Movie Of The Month by JB Kaufman

The Ace of Hearts (1921)

February, 2014

Goldwyn, 1921. Director: Wallace Worsley. Scenario: Ruth Wightman, based on a story by Governeur Morris. Camera: Donovan Short. Cast: Lon Chaney, Leatrice Joy, John Bowers, Hardee Kirkland, Raymond Hatton, Roy Laidlaw, Edwin Wallock.
            Turner Classic Movies—one of whose many fans I am—carries on a varied range of activities under its broad TCM umbrella. One of my favorites, and one I’d like to see more often, is a DVD series labeled “TCM Archives.” Each of these wonderful 2-disc sets is stuffed to overflowing with delights for the film enthusiast. A good example is The Lon Chaney Collection, a veritable banquet for anyone who cares for silent films in general and Chaney’s films in particular. The collection is highlighted by two key Chaney features, the cult favorite The Unknown and the almost equally celebrated Laugh, Clown, Laugh, along with a host of other Chaney delicacies. These include a reconstruction, via scene stills, of London After Midnight—the closest we’re ever likely to get to actually viewing that legendary lost film—and a documentary on Chaney’s life and career which far outshines the usual bonus-feature “documentary,” having been produced by no less than Kevin Brownlow and Patrick Stanbury.
            Almost hidden among this wealth of Chaneyana is another treat: a third complete feature, The Ace of Hearts. Part of the genius of the “TCM Archives” format is that, along with the celebrated titles, it affords a showcase for deserving lesser-known films that otherwise might never find one. The Ace of Hearts is a case in point. Produced at an important juncture in Chaney’s career—following his breakthrough in The Miracle Man but preceding his iconic appearances in The Hunchback of Notre Dame and The Phantom of the Opera—this usually-overlooked feature offers a special attraction. Here, without benefit of shocking makeup or melodramatic action, Chaney’s acting talent is the whole show—displayed with minimal distractions in a no-frills showcase. To be sure, Chaney’s sensational makeups were never used just as a gimmick; anyone who has seen his best films can testify to the brilliance of his raw acting ability. But the point is made unmistakably clear, once and for all, in The Ace of Hearts.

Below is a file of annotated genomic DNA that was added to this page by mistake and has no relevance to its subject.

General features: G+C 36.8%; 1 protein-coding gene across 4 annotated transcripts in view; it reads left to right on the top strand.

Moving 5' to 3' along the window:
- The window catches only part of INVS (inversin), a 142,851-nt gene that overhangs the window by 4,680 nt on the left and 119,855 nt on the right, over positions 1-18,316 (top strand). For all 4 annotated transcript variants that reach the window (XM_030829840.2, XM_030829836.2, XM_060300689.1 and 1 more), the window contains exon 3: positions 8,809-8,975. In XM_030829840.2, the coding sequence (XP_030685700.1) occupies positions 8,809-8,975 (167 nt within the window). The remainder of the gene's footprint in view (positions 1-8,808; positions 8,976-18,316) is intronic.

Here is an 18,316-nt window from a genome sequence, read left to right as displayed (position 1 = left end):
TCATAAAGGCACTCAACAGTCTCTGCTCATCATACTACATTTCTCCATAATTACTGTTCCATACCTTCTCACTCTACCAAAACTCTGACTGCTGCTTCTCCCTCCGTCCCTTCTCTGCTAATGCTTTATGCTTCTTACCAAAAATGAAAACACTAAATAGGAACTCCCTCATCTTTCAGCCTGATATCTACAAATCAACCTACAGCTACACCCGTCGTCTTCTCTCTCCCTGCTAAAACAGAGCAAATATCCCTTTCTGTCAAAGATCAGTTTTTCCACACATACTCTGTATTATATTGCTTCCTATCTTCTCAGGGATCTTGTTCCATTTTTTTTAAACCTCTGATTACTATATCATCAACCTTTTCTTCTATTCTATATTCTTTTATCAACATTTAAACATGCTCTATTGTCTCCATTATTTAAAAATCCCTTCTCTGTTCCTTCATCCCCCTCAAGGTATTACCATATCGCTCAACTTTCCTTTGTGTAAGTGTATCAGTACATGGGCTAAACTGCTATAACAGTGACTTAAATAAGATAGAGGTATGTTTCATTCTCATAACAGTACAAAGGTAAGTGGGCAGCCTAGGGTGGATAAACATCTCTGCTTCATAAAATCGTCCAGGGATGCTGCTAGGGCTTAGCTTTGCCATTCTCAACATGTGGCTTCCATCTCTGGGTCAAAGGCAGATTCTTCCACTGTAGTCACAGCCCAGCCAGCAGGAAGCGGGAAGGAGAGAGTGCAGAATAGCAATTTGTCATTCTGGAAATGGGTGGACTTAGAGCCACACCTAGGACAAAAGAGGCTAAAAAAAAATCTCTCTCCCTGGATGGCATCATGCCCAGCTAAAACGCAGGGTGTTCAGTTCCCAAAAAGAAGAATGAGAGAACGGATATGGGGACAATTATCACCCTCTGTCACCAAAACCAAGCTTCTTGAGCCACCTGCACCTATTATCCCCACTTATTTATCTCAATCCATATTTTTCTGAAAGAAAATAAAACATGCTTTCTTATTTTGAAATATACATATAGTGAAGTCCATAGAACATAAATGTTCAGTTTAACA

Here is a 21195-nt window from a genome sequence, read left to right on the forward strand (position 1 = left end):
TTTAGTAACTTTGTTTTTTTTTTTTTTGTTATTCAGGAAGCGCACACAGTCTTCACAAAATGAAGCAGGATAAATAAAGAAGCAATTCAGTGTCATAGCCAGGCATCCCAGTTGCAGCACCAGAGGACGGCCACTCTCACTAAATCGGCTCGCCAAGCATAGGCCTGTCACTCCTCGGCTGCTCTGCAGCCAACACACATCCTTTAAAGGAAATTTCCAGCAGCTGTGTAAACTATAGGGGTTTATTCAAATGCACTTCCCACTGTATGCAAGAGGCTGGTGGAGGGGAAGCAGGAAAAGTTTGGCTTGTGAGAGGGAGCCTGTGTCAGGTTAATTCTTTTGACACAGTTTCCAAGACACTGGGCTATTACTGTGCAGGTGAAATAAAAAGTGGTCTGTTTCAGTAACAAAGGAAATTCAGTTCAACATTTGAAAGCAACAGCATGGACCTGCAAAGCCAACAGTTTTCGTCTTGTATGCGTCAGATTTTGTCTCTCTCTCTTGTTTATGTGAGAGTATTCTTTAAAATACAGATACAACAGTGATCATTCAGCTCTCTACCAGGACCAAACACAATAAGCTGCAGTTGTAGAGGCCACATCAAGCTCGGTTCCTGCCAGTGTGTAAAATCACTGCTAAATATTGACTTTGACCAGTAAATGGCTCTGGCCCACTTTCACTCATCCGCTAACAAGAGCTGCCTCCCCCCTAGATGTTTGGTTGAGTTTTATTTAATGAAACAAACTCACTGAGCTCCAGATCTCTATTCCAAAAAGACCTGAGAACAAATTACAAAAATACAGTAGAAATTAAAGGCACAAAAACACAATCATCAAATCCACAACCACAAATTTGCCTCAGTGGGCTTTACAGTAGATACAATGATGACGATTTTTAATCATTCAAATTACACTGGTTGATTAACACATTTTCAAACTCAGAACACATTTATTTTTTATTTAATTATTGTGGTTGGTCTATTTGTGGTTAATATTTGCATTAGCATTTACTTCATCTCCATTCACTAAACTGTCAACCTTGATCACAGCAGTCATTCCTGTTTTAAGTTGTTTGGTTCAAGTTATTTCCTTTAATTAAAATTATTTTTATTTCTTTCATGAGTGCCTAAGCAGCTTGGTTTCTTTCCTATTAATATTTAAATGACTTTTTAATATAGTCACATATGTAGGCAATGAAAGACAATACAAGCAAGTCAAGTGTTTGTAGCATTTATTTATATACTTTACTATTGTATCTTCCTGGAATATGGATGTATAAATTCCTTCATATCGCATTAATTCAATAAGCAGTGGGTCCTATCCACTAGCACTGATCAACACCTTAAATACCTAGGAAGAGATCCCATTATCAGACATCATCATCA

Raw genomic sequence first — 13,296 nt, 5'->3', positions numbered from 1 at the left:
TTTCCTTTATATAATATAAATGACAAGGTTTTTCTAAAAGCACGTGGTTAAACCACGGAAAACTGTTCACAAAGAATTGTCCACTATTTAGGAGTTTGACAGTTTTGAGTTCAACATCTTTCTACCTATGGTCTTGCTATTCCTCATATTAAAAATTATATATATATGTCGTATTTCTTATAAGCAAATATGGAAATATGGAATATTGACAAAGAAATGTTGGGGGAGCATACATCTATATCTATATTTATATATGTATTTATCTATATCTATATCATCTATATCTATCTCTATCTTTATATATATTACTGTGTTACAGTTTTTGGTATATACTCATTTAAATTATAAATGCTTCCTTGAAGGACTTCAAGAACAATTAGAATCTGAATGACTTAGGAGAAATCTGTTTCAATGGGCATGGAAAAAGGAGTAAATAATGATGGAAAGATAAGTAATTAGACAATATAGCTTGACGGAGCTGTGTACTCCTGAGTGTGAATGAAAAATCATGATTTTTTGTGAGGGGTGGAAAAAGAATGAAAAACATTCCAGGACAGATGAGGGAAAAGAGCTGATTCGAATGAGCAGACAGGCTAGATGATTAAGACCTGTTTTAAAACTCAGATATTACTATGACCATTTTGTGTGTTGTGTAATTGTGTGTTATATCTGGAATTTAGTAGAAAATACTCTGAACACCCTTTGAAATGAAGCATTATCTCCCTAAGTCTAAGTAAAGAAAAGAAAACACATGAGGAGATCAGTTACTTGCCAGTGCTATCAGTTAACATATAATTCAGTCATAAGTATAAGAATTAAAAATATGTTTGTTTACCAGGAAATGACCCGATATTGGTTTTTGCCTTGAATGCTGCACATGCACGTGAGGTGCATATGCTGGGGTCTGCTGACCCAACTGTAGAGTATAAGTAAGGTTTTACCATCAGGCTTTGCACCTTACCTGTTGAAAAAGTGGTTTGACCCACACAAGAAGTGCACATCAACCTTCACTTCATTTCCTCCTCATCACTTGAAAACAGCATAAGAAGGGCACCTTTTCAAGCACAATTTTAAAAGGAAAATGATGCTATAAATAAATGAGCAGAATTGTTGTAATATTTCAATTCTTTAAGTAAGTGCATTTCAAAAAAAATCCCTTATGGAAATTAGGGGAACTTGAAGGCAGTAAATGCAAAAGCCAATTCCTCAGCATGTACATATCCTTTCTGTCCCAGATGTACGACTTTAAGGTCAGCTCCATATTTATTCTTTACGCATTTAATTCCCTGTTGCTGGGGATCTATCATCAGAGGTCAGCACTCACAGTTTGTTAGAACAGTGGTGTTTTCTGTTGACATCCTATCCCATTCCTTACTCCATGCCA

The story is simple: a romantic triangle involving Chaney, Leatrice Joy, and John Bowers. All are members of a radical secret society; all are fanatically devoted to their “cause”—in particular Leatrice Joy, who is so preoccupied with the society’s mission that she has no thought of romance with either of her suitors. Eventually she does accept Bowers’s proposal, but the plot has more twists in store before film’s end. One of the hallmarks of Chaney’s performances is a powerful, brooding intensity, and much of this film is designed to display that intensity. On Joy’s and Bowers’s wedding night there’s a protracted scene, alternating between the couple in their rooms and Chaney, standing in a pouring rain on the street below, watching their window—a scene that seems inserted for the sole purpose of dwelling on Chaney’s anguish and communicating it to the audience. Here, as in other Chaney vehicles, the sheer force of his talent elevates the material and makes it seem stronger than it is.
            The Ace of Hearts is directed by Wallace Worsley, who directed other Chaney vehicles including The Penalty and The Hunchback of Notre Dame (and written by Governeur Morris, who had written the source novel for The Penalty)—but has none of the visual or dramatic pyrotechnics of those films, opting instead for a quiet simplicity. The film’s treatment of “a certain brotherhood,” as a title describes the secret society, is worth noting: the members are depicted not as wild-eyed radicals but as sober and mature individuals. The film’s portrait of them borders on dark, tongue-in-cheek comedy; we are told only that they intend to assassinate a certain wealthy capitalist, who is known henceforth as “the man who has lived too long.” Clearly, this is lightweight material—but presentation is everything, and here the presentation is stately, almost allegorical, and marked by pleasing subtleties of direction, lighting, and photography.
            For the fan who is already familiar with Chaney’s well-known classics, The Ace of Hearts offers an intriguing sidelight on yet another facet of the actor’s talent. For that matter, Leatrice Joy and John Bowers, likewise better known in other films, can also be seen here in an unaccustomed light. Raymond Hatton, whose career as a character player spanned a good six decades of Hollywood history, contributes an offbeat cameo here as the assassins’ target. It’s easy enough to overlook a minor film like The Ace of Hearts, but the viewer who seeks it out is apt to find him- or herself making return visits to this quirky little mood piece.

J.B. Kaufman